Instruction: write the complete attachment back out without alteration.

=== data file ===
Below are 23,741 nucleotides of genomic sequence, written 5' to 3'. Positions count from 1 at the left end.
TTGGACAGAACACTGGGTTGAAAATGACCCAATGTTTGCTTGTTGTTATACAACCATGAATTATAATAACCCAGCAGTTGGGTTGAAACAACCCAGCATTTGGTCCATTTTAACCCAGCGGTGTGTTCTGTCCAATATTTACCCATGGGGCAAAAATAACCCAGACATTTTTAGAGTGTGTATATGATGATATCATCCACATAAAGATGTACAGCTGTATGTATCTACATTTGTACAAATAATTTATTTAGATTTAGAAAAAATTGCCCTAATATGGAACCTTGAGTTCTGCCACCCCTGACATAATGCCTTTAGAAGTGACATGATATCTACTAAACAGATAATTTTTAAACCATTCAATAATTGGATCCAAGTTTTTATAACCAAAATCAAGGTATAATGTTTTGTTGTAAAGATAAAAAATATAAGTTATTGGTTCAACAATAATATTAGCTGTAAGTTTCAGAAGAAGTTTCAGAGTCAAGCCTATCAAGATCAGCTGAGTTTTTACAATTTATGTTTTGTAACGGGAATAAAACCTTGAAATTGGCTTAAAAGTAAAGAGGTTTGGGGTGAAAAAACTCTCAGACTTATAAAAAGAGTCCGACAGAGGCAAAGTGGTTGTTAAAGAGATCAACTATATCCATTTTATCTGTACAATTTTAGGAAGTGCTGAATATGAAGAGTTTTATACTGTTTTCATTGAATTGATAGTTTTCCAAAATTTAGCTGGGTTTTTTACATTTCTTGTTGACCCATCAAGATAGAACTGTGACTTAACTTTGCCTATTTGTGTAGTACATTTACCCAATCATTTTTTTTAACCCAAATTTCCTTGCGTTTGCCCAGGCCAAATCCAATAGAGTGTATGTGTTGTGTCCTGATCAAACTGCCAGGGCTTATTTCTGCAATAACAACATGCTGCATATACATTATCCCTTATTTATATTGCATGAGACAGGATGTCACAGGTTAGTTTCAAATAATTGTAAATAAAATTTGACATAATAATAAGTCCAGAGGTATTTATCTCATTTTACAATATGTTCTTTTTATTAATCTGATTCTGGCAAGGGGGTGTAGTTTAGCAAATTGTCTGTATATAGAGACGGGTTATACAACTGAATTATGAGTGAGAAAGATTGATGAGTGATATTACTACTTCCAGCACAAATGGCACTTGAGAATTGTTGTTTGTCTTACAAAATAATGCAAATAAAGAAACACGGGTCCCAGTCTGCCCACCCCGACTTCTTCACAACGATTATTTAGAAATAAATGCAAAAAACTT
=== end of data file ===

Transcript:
Below are 23,741 nucleotides of genomic sequence, written 5' to 3'. Positions count from 1 at the left end.
TTGGACAGAACACTGGGTTGAAAATGACCCAATGTTTGCTTGTTGTTATACAACCATGAATTATAATAACCCAGCAGTTGGGTTGAAACAACCCAGCATTTGGTCCATTTTAACCCAGCGGTGTGTTCTGTCCAATATTTACCCATGGGGCAAAAATAACCCAGACATTTTTAGAGTGTGTATATGATGATATCATCCACATAAAGATGTACAGCTGTATGTATCTACATTTGTACAAATAATTTATTTAGATTTAGAAAAAATTGCCCTAATATGGAACCTTGAGTTCTGCCACCCCTGACATAATGCCTTTAGAAGTGACATGATATCTACTAAACAGATAATTTTTAAACCATTCAATAATTGGATCCAAGTTTTTATAACCAAAATCAAGGTATAATGTTTTGTTGTAAAGATAAAAAATATAAGTTATTGGTTCAACAATAATATTAGCTGTAAGTTTCAGAAGAAGTTTCAGAGTCAAGCCTATCAAGATCAGCTGAGTTTTTACAATTTATGTTTTGTAACGGGAATAAAACCTTGAAATTGGCTTAAAAGTAAAGAGGTTTGGGGTGAAAAAACTCTCAGACTTATAAAAAGAGTCCGACAGAGGCAAAGTGGTTGTTAAAGAGATCAACTATATCCATTTTATCTGTACAATTTTAGGAAGTGCTGAATATGAAGAGTTTTATACTGTTTTCATTGAATTGATAGTTTTCCAAAATTTAGCTGGGTTTTTTACATTTCTTGTTGACCCATCAAGATAGAACTGTGACTTAACTTTGCCTATTTGTGTAGTACATTTACCCAATCATTTTTTTTAACCCAAATTTCCTTGCGTTTGCCCAGGCCAAATCCAATAGAGTGTATGTGTTGTGTCCTGATCAAACTGCCAGGGCTTATTTCTGCAATAACAACATGCTGCATATACATTATCCCTTATTTATATTGCATGAGACAGGATGTCACAGGTTAGTTTCAAATAATTGTAAATAAAATTTGACATAATAATAAGTCCAGAGGTATTTATCTCATTTTACAATATGTTCTTTTTATTAATCTGATTCTGGCAAGGGGGTGTAGTTTAGCAAATTGTCTGTATATAGAGACGGGTTATACAACTGAATTATGAGTGAGAAAGATTGATGAGTGATATTACTACTTCCAGCACAAATGGCACTTGAGAATTGTTGTTTGTCTTACAAAATAATGCAAATAAAGAAACACGGGTCCCAGTCTGCCCACCCCGACTTCTTCACAACGATTATTTAGAAATAAATGCAAAAAACTT